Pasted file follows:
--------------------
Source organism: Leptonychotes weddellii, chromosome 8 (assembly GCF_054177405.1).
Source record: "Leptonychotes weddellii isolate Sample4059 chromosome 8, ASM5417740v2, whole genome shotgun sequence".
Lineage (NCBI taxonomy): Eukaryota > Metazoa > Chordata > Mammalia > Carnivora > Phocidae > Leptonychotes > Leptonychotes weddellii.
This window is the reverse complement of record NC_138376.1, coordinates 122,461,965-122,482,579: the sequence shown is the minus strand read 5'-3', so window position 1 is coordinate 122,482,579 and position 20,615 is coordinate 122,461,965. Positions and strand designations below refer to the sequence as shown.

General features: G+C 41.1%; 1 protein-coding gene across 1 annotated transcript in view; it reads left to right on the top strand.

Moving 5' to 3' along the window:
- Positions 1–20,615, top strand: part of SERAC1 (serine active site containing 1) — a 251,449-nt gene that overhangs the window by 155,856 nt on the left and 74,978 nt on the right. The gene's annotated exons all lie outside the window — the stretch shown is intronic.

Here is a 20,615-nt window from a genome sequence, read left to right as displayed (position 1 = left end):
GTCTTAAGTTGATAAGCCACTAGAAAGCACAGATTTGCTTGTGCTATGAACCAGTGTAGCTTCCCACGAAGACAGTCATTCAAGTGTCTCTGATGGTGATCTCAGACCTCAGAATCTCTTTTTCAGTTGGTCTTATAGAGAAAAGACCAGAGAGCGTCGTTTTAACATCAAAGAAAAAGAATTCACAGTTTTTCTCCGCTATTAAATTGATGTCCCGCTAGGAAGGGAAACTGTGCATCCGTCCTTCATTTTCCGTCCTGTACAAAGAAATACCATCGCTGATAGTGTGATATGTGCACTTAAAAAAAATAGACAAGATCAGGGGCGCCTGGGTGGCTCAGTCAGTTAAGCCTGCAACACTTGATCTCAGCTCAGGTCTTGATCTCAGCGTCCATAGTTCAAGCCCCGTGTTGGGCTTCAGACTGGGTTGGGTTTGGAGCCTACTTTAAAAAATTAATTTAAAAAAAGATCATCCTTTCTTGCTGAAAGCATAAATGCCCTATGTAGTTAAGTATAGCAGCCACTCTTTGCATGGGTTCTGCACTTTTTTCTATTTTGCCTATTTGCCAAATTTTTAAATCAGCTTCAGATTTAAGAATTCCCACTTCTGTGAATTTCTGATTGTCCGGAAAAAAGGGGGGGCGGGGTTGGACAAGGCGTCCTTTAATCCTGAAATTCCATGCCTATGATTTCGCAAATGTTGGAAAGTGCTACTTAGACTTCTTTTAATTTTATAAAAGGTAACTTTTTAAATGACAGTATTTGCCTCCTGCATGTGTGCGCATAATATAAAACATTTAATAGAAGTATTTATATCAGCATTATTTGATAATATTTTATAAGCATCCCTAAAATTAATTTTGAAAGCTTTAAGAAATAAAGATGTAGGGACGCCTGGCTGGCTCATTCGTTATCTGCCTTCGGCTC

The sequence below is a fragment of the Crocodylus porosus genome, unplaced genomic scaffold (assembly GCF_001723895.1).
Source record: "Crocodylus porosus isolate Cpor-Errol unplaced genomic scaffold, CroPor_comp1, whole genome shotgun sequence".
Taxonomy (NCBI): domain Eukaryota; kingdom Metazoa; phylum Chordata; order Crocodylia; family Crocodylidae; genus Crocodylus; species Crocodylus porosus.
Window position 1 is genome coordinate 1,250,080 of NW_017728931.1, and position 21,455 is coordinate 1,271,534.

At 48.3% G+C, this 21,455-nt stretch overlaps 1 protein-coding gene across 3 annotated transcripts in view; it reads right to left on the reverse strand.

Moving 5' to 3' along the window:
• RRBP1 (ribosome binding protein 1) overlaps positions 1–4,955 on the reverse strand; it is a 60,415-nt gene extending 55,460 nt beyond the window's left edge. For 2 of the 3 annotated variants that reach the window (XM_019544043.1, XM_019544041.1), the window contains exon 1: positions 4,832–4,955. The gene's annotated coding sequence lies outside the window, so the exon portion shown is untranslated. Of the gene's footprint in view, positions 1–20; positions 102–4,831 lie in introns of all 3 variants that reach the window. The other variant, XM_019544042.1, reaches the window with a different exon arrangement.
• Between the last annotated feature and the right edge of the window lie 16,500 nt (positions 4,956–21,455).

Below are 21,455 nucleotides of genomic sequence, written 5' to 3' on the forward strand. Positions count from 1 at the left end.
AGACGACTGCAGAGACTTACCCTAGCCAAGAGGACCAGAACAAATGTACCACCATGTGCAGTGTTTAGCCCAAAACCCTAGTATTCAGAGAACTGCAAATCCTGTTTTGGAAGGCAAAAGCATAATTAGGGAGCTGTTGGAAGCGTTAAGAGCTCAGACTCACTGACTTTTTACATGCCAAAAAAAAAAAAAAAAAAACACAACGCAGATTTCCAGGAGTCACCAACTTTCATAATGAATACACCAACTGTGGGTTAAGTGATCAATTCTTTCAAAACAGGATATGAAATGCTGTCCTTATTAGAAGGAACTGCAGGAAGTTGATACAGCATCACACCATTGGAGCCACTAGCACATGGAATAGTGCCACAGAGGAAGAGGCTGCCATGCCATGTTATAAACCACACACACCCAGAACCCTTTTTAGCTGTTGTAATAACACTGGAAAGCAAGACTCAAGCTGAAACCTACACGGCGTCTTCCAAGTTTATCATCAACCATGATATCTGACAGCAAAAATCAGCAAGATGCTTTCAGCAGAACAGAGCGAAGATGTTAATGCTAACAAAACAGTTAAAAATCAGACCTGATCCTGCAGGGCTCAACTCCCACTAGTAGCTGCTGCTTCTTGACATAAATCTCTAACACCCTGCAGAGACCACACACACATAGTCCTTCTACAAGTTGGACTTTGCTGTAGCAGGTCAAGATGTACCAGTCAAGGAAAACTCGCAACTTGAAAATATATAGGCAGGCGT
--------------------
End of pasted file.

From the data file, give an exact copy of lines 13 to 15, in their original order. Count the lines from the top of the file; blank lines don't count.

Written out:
Window position 1 is genome coordinate 1,250,080 of NW_017728931.1, and position 21,455 is coordinate 1,271,534.

At 48.3% G+C, this 21,455-nt stretch overlaps 1 protein-coding gene across 3 annotated transcripts in view; it reads right to left on the reverse strand.

Moving 5' to 3' along the window: